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Hoping to avoid plunge

Bruin Bobby Allen is a hit with Chris Neil, who sends him flying in front of the Ottawa bench. Bruin Bobby Allen is a hit with Chris Neil, who sends him flying in front of the Ottawa bench. (Jim Davis/Globe Staff)
Email|Print| Text size + By Kevin Paul Dupont
Globe Staff / December 19, 2007

It was right around this time last season when the Bruins, feeling generally OK about the way things shaped up through the Christmas break, soon found themselves in a dizzying tailspin that sent them teetering, then tottering, and eventually plotzing right out of the playoff picture.

Well, if you've just joined the party, it looks like it's happening again - Groundhog Day, of the Black-and-Gold genus, 2007-08.

Last night's 3-2 loss to the mighty Senators, strictly from a scoreboard standpoint, wasn't all that bad. Losing by a goal to one of the top two or three teams in the Original 30 is respectable. However, despite the math, the Bruins looked worse than that one-goal differential, and it continued a streak of Causeway Street stinkeroos that began with a 3-1 loss to the Devils Thursday and included Saturday night's humdrum 2-0 win over the Blue Jackets.

The postgame reality check belonged to one Claude Julien, this year's coach (also the third in three years), who had the intelligence, sense, immediacy, and fortitude to note the slip in quality control.

As the night wore on, noted Julien, his team became "sloppy" and "lost focus." He felt his team didn't have the "attitude" necessary to win.

"We are slipping a little bit," said Julien. "We have to get them on track. It's the truth. It's the facts, and we don't hide behind those things."

Even more to the point, Julien, when talking about his squad's failed power play (0 for 4), admitted, "Our best players have to be our best players, and clearly tonight, they weren't - and that took away our chance of winning."

In Julien's world, there is no candy-coating the rotten apple. And again, that's a very good thing.

Let us not forget that the Dave Lewis Bruins entered the Christmas break last year with an 18-13-0-2 record. As of this morning, Julien's Bruins are an eerily similar 18-12-2-1, and are now 1-2-0 in a homestand that will bring the Penguins here tomorrow night, followed by the Blues for a Saturday matinee.

If this were Oz, someone would be telling Auntie Em the silo just collapsed, the pigs hightailed down the road, and sonofagun, the barn roof with the spoked-B logo just flew over the lower forty.

Remember, it was right out of the Christmas break last season when 2006-07 miserably dissolved, and at warp speed. After an overtime loss in Chicago and then a win in Columbus, the Bruins went into Nashville Dec. 30 and got shellacked, 5-0.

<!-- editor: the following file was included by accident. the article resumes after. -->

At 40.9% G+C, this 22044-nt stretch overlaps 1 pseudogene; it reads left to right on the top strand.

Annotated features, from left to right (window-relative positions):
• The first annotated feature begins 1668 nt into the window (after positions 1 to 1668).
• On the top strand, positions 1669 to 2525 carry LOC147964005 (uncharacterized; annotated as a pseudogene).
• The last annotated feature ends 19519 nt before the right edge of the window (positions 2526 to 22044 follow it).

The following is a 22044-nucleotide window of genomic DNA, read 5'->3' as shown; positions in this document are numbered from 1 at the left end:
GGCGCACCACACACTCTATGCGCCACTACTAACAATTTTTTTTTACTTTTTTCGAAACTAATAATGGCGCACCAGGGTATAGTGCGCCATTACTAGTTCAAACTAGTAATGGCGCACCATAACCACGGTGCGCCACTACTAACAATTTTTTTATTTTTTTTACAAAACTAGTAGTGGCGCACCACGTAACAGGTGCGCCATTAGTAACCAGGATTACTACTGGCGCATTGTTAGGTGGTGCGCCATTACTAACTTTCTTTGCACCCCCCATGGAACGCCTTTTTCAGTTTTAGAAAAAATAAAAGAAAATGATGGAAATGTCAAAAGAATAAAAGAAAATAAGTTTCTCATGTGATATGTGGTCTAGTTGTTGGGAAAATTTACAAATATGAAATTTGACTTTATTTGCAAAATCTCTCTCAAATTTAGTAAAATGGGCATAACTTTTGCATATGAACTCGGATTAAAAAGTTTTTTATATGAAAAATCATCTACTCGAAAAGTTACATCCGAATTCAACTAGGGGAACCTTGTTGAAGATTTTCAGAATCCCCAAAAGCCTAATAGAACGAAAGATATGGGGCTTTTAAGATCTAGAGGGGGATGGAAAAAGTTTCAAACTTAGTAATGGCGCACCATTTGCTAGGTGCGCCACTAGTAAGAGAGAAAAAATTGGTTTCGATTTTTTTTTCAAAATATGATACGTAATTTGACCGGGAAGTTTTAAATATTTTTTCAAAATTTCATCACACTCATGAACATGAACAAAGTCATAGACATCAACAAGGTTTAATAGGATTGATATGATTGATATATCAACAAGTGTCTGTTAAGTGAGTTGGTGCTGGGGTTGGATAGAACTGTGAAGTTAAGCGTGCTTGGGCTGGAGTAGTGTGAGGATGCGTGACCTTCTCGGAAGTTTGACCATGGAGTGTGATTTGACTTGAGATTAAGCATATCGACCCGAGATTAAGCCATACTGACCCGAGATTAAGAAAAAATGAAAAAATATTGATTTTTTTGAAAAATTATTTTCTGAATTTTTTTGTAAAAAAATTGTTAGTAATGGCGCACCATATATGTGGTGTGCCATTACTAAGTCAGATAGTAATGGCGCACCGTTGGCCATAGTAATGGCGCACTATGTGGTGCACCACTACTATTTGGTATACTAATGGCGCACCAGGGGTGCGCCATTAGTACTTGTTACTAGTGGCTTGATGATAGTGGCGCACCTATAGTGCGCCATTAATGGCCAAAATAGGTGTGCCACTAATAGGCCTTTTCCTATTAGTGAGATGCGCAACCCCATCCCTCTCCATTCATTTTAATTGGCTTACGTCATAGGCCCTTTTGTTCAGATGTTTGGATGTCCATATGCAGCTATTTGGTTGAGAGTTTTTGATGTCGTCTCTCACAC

Viewers that night back in the Hub of Hockey were amazed to hear Lewis tell NESN's Rob Simpson he felt it was one of his squad's best showings of the season. Poor Simpson was speechless. The stink was penetrating NESN's HD feed, into homes all over New England, and the coach told everyone it was perfume. Brutal. The Bruins won only three of their next 14, and the season was toast.

Julien, unless he gets the concussed Patrice Bergeron back much sooner than expected, may not be able to make much more than chicken salad out of the remaining 49 games. The back end needs one or two defensemen who can better handle the puck and help trigger the offense. The forward lines, which have yet to show the dogged forechecking Julien hoped to implement, are chock full of dead spots, especially at the wings.

In six of their last 10 games, the Bruins have finished with either one or two goals. Most nights, it takes at least three goals to win in the NHL. Predictably, they've gone 2-4-0 in those one- and two-goal games.

"It's not just the offense," said captain Zdeno Chara. "We win as a team, we lose as a team. We need to create more. We are better than that, and we know it."

"I don't know," added top pivot Marc Savard, who is the litmus test of all things offense in the Boston lineup, "but it felt like we were getting to the net - but maybe we're not."

Later, Savard added, "I have to get more chances, and we have to find a way from within - we have to start scoring."

And that's not next week, or the week after. It's now. Or a couple of bad weeks will cause them to fall from the second spot in the Eastern Conference to their all-too-familiar digs among the DNQs in spots 9-15.

Julien said Saturday he didn't feel the need to rearrange his lines, but that soon could change, perhaps as early as today's workout in Wilmington. Midway through the third period, down by a pair of goals, he did move Petteri Nokelainen into Glen Metropolit's second-line spot with wingers Marco Sturm and Chuck Kobasew. Perhaps that portends more change.

If Julien were to cobble a couple of lines out of his top six forwards, right now they would be Savard, Metropolit, Milan Lucic, Vladimir Sobotka, Nokelainen, and maybe Jeremy Reich. The rest of the pack, especially the high-priced Glen Murray, Peter Schaefer, and Sturm, need wake-up calls. They are front and center among the best players who have been something far less, and it's disturbing.

What we know is that Julien senses the moment. Now we find out if he can do anything about it, if his players sense the same.

"It's a responsibility you give your best players," said Julien, "and you hope they can make a difference."

Loosely, that translates to "carpe diem." Either his players seize the day, or they'll see the 2006-07 season replay before their sorry eyes.

Kevin Paul Dupont can be reached at dupont@globe.com.

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